Absolutely correct when you say there is no easy formula. I don’t use word counts to judge the length, but when I feel the post is long, I question myself … first wondering if it could be separated into two or more posts. Actually, this post is an example as this entire series started as a single post. Yes, no easy answers on this topic.

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  14. With all due respect to Freedom of Speech: I prefer the term, whole-hearted, instead of half-hearted, personally, I don’t find any merit in swearing, nor using ‘pee pee, kaka kaka’ talk (‘half-assed’) in my personal life, nor on my blog.

    As for frequency of posting, I find posting more than once a day, is too much too keep up with, dealing with comments, visiting other blogs, etc.

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    • Genie,
      Welcome first-time commenter. How did you find my little corner of the world?

      No offense taken on your comment. After all, this place is fairly clean. Because that statement is from a reader, I decided to leave it as written. Sorry you found it offensive.

      I don’t know if I’ve ever done multiple posts in one day – so I’m with you on it. It’s much more work for the host, but also for the readers.

      Liked by 1 person

      • Thank you for your kind welcome, Frank, much appreciated.

        I find your corner of the world has a lot of thought and time put into it, the various and multi-topics are interesting as well as your willingness to take the right to your opinion. It’s not easy writing editorials and/or articles, one must be willing to say what they think, feel, believe; so I admire your go-for-it attitude concerning writing.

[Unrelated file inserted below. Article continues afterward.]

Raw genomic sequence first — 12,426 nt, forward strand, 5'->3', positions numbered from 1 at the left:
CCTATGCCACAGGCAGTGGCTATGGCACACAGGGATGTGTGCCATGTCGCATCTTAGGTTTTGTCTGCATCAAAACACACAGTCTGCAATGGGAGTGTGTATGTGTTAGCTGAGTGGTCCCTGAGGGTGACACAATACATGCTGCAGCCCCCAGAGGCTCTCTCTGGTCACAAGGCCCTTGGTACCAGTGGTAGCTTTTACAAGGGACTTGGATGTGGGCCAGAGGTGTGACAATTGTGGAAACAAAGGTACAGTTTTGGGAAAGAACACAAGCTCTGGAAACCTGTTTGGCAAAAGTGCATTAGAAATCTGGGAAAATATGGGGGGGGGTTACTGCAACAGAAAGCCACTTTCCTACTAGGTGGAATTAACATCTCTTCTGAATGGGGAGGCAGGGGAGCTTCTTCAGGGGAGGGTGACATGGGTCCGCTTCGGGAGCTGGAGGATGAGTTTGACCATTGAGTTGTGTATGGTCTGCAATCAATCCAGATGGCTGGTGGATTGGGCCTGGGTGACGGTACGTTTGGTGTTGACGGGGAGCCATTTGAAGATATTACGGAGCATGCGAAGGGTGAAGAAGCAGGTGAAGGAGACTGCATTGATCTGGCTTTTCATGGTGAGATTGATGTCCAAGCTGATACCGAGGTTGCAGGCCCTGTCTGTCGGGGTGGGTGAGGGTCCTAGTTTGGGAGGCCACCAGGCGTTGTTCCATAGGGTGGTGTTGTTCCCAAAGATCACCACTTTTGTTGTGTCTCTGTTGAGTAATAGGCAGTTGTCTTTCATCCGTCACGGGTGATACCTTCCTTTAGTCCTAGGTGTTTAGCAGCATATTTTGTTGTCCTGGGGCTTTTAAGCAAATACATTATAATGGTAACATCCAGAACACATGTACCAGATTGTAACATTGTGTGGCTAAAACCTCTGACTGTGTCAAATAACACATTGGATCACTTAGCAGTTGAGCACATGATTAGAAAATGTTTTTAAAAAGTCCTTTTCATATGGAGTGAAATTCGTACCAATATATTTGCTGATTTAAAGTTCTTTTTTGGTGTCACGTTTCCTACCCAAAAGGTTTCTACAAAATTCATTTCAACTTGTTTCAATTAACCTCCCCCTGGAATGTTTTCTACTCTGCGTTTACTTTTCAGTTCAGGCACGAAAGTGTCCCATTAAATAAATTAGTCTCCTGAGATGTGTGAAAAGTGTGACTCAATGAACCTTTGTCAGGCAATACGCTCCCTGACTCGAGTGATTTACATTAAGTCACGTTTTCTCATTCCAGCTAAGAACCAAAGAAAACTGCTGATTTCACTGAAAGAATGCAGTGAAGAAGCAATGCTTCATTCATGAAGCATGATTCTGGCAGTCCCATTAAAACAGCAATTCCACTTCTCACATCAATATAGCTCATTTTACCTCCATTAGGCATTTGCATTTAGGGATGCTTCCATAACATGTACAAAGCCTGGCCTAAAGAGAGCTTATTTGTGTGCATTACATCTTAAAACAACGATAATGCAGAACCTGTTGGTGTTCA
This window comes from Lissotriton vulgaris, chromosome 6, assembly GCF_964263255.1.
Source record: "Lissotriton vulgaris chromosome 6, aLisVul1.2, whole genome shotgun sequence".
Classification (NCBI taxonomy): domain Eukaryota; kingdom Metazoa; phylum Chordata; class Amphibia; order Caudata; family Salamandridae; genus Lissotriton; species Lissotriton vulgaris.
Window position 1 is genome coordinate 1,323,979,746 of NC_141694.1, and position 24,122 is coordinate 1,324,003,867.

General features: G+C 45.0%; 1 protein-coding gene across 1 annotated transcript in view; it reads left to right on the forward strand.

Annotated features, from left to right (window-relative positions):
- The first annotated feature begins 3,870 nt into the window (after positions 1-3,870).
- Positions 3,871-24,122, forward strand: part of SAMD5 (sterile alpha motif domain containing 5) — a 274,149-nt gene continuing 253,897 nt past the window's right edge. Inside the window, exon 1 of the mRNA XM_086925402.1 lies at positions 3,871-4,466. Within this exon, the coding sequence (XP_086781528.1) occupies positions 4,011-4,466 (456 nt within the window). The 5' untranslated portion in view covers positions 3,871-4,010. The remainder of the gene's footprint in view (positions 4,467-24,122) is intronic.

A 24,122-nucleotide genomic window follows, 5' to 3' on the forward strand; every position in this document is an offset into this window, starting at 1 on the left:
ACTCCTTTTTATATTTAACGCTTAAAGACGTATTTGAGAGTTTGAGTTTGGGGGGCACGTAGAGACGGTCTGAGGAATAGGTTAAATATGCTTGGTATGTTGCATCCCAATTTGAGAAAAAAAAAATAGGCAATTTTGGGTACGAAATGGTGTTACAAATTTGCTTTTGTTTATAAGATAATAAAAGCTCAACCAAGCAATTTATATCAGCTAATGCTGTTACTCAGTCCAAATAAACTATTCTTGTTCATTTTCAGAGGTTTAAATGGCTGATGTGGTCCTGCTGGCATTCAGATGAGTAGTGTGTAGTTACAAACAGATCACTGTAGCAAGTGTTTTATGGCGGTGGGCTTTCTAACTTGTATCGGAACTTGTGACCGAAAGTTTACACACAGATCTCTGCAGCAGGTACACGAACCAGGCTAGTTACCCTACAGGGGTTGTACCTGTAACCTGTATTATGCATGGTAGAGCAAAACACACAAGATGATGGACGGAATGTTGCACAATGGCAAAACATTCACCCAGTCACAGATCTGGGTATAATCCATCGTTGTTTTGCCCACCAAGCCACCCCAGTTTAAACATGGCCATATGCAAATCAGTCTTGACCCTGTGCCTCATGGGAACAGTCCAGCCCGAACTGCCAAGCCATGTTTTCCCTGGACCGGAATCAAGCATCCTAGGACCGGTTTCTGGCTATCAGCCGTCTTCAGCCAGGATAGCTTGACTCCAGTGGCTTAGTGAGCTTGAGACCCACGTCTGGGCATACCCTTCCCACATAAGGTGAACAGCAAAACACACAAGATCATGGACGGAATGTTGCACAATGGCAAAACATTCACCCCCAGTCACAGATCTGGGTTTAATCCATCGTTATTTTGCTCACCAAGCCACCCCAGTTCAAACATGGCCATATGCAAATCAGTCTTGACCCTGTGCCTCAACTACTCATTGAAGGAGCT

Yes, I find people who do more than one post a day, very trying, some, as you probably know — do up to and over 10 a day; it makes me wonder: do these people have a life other than on the net? …along with wondering about how they can be oblivious to the fact that, they are asking too much of their followers to be able to keep up with that many posts in one day.

        Really long-winded posts are not my style either, it encourages skimming, even with great content, there is just too much on the net to expect readers to take the time for extra long posts. I like your advice about turning them into more than one post.

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        • In terms of the multi-posts per day folks, I tend to think they are more driven by increasing numbers in all the various stats – they see it working to meet their own need – thus don’t worry about those who leave.

          Yes, my little corner has its share of topics. I like to think that my wide swath provides something for everyone. For a long time, I posts 5-6 days a week, almost a weekly magazine format. But, I cut back earlier this year.

          The opinions usually are in the Shorts form, but every once in a while I do a full-blown commentary.

          Liked by 1 person

  15. Nice one, Frank. I’m glad you told me about this entry; it really helps. I could also add that comments are as important as the post itself. It tells us about the true dynamics of a blog’s writing and design. But it is not in every site that I find this nice feedback.